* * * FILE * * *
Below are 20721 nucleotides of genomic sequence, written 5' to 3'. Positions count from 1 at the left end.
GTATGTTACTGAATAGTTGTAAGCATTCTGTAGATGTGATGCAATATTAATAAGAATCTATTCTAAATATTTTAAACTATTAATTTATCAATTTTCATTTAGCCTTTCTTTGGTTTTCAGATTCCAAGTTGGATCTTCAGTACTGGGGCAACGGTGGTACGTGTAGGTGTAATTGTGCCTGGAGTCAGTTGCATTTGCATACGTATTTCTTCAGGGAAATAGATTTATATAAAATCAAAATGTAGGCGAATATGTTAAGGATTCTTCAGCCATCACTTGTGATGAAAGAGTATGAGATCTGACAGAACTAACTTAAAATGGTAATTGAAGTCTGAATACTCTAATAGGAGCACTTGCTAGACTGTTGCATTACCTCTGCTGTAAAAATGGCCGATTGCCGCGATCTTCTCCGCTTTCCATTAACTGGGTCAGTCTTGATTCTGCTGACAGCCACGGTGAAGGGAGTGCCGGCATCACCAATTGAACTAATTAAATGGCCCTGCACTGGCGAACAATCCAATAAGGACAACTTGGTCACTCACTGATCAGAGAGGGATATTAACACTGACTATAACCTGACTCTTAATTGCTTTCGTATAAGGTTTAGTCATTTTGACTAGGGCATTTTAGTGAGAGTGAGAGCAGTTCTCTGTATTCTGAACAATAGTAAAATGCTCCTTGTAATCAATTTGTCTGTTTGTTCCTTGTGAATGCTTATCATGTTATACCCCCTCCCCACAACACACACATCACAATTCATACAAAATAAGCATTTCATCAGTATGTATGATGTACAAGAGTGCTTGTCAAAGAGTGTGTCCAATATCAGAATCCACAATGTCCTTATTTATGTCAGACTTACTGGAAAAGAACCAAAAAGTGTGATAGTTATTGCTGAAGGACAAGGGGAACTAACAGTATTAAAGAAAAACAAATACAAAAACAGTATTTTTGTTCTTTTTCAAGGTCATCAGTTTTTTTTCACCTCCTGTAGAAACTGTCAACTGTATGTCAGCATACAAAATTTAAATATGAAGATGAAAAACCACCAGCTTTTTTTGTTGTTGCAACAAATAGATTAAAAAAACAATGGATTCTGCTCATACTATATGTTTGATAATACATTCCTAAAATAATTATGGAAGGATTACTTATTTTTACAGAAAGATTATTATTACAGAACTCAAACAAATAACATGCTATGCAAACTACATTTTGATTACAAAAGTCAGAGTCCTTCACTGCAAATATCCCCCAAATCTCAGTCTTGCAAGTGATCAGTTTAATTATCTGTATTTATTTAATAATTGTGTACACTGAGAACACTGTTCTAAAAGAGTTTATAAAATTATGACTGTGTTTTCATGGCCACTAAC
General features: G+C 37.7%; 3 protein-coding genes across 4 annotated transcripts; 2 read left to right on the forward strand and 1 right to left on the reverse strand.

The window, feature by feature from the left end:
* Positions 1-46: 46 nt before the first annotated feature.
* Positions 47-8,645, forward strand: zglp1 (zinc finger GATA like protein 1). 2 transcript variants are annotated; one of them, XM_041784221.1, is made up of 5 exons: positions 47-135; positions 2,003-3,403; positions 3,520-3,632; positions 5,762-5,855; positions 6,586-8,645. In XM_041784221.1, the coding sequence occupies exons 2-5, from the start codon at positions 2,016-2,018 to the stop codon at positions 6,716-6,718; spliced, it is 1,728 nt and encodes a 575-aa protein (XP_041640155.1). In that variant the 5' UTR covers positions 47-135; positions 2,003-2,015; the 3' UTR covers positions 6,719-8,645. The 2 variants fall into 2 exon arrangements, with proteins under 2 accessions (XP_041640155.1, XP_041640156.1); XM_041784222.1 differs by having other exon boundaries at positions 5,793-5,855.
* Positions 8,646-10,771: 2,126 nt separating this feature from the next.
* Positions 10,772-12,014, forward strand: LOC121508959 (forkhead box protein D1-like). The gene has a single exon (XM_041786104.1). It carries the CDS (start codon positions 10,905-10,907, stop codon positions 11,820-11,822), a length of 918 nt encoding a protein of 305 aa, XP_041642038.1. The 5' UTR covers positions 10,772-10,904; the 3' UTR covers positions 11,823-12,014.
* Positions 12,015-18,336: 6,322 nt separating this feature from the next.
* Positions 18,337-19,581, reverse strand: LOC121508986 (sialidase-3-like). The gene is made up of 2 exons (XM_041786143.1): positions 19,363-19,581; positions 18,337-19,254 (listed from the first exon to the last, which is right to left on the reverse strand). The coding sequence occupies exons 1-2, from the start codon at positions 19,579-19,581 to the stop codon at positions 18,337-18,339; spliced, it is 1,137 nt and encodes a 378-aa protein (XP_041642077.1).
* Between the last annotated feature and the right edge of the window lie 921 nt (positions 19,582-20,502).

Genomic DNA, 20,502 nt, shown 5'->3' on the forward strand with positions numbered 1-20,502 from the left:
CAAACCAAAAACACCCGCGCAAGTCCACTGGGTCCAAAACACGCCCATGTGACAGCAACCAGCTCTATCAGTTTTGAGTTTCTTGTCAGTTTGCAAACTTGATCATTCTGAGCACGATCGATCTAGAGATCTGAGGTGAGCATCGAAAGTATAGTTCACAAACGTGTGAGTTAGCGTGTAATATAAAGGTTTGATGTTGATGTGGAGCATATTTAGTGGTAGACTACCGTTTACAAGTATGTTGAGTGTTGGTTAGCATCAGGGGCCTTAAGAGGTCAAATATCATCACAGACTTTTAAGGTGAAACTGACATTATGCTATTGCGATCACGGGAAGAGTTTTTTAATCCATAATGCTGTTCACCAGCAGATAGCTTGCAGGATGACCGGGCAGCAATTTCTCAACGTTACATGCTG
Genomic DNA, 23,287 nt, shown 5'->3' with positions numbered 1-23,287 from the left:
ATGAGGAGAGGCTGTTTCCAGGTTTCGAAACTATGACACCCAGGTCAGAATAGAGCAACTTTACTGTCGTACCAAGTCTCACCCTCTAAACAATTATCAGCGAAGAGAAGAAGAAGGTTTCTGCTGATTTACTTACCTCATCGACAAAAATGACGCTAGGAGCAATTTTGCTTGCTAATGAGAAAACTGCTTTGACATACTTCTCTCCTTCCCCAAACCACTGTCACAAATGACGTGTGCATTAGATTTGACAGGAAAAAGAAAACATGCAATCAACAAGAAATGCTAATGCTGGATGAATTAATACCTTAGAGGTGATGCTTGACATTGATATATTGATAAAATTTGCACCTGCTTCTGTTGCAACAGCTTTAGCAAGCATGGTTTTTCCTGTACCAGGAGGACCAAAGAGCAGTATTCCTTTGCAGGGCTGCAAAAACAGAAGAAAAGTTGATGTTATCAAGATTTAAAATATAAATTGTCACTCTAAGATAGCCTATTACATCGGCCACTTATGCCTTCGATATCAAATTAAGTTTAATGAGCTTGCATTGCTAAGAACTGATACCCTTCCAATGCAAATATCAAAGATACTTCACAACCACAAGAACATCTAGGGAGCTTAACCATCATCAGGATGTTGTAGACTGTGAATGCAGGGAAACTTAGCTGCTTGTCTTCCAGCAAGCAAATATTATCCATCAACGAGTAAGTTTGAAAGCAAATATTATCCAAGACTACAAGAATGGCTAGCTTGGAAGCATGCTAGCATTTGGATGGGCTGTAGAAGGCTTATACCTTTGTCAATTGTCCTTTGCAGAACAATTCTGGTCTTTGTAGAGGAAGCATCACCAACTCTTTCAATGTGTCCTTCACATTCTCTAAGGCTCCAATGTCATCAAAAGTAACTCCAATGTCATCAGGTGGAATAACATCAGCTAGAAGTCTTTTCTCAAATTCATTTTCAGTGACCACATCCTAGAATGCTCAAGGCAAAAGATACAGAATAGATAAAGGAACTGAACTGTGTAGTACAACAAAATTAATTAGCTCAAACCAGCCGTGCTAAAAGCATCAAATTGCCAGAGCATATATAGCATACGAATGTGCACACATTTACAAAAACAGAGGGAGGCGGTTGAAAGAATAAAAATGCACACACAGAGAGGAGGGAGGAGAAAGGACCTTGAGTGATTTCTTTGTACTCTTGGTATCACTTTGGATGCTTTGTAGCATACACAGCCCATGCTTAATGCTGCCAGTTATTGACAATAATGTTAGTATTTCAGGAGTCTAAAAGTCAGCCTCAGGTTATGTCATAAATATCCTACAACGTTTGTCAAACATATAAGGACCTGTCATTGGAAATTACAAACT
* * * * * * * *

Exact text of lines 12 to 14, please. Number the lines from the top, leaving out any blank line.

Genomic DNA, 20,502 nt, shown 5'->3' on the forward strand with positions numbered 1-20,502 from the left:
CAAACCAAAAACACCCGCGCAAGTCCACTGGGTCCAAAACACGCCCATGTGACAGCAACCAGCTCTATCAGTTTTGAGTTTCTTGTCAGTTTGCAAACTTGATCATTCTGAGCACGATCGATCTAGAGATCTGAGGTGAGCATCGAAAGTATAGTTCACAAACGTGTGAGTTAGCGTGTAATATAAAGGTTTGATGTTGATGTGGAGCATATTTAGTGGTAGACTACCGTTTACAAGTATGTTGAGTGTTGGTTAGCATCAGGGGCCTTAAGAGGTCAAATATCATCACAGACTTTTAAGGTGAAACTGACATTATGCTATTGCGATCACGGGAAGAGTTTTTTAATCCATAATGCTGTTCACCAGCAGATAGCTTGCAGGATGACCGGGCAGCAATTTCTCAACGTTACATGCTG
Genomic DNA, 23,287 nt, shown 5'->3' with positions numbered 1-23,287 from the left: